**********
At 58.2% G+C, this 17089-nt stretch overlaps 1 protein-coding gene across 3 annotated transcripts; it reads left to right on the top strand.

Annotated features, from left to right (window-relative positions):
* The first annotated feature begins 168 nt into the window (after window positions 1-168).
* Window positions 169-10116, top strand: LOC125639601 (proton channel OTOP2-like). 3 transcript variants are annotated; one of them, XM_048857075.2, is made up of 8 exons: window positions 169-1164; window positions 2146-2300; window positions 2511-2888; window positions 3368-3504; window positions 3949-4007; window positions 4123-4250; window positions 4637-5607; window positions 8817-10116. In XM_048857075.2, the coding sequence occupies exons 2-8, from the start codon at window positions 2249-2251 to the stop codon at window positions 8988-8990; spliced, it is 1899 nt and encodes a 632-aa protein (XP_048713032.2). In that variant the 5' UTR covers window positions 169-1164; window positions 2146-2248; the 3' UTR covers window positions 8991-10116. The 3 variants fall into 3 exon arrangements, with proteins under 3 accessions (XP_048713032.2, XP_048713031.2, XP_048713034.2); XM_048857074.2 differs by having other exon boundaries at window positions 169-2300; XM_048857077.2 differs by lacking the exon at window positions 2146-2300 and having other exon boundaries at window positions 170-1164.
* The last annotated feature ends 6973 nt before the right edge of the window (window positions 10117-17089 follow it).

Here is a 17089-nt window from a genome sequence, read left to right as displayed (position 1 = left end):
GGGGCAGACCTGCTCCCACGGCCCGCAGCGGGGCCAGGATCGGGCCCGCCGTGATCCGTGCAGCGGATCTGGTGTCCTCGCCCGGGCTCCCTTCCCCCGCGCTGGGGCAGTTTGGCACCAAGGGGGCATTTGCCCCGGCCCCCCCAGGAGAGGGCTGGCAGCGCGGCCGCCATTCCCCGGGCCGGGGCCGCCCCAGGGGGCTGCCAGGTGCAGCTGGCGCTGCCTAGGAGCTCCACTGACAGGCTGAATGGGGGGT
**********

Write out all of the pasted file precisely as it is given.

At 58.2% G+C, this 17089-nt stretch overlaps 1 protein-coding gene across 3 annotated transcripts; it reads left to right on the top strand.

Annotated features, from left to right (window-relative positions):
* The first annotated feature begins 168 nt into the window (after window positions 1-168).
* Window positions 169-10116, top strand: LOC125639601 (proton channel OTOP2-like). 3 transcript variants are annotated; one of them, XM_048857075.2, is made up of 8 exons: window positions 169-1164; window positions 2146-2300; window positions 2511-2888; window positions 3368-3504; window positions 3949-4007; window positions 4123-4250; window positions 4637-5607; window positions 8817-10116. In XM_048857075.2, the coding sequence occupies exons 2-8, from the start codon at window positions 2249-2251 to the stop codon at window positions 8988-8990; spliced, it is 1899 nt and encodes a 632-aa protein (XP_048713032.2). In that variant the 5' UTR covers window positions 169-1164; window positions 2146-2248; the 3' UTR covers window positions 8991-10116. The 3 variants fall into 3 exon arrangements, with proteins under 3 accessions (XP_048713032.2, XP_048713031.2, XP_048713034.2); XM_048857074.2 differs by having other exon boundaries at window positions 169-2300; XM_048857077.2 differs by lacking the exon at window positions 2146-2300 and having other exon boundaries at window positions 170-1164.
* The last annotated feature ends 6973 nt before the right edge of the window (window positions 10117-17089 follow it).

Here is a 17089-nt window from a genome sequence, read left to right as displayed (position 1 = left end):
GGGGCAGACCTGCTCCCACGGCCCGCAGCGGGGCCAGGATCGGGCCCGCCGTGATCCGTGCAGCGGATCTGGTGTCCTCGCCCGGGCTCCCTTCCCCCGCGCTGGGGCAGTTTGGCACCAAGGGGGCATTTGCCCCGGCCCCCCCAGGAGAGGGCTGGCAGCGCGGCCGCCATTCCCCGGGCCGGGGCCGCCCCAGGGGGCTGCCAGGTGCAGCTGGCGCTGCCTAGGAGCTCCACTGACAGGCTGAATGGGGGGT